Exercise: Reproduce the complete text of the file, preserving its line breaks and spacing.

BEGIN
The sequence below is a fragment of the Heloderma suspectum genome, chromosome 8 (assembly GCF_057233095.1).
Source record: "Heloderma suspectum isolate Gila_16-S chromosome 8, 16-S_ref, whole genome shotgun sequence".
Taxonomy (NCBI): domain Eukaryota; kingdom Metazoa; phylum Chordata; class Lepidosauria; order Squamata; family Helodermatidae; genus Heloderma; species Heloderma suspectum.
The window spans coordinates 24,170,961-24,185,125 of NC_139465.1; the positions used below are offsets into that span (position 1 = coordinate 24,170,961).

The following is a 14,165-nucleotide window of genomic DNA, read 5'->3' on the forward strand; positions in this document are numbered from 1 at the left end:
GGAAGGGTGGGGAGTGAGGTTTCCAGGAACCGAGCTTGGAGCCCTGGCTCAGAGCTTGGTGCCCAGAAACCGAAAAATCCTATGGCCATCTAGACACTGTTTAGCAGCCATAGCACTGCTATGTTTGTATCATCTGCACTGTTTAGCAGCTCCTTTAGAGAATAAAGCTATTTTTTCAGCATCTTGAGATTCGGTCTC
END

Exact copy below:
The sequence below is a fragment of the Heloderma suspectum genome, chromosome 8 (assembly GCF_057233095.1).
Source record: "Heloderma suspectum isolate Gila_16-S chromosome 8, 16-S_ref, whole genome shotgun sequence".
Taxonomy (NCBI): domain Eukaryota; kingdom Metazoa; phylum Chordata; class Lepidosauria; order Squamata; family Helodermatidae; genus Heloderma; species Heloderma suspectum.
The window spans coordinates 24,170,961-24,185,125 of NC_139465.1; the positions used below are offsets into that span (position 1 = coordinate 24,170,961).

The following is a 14,165-nucleotide window of genomic DNA, read 5'->3' on the forward strand; positions in this document are numbered from 1 at the left end:
GGAAGGGTGGGGAGTGAGGTTTCCAGGAACCGAGCTTGGAGCCCTGGCTCAGAGCTTGGTGCCCAGAAACCGAAAAATCCTATGGCCATCTAGACACTGTTTAGCAGCCATAGCACTGCTATGTTTGTATCATCTGCACTGTTTAGCAGCTCCTTTAGAGAATAAAGCTATTTTTTCAGCATCTTGAGATTCGGTCTC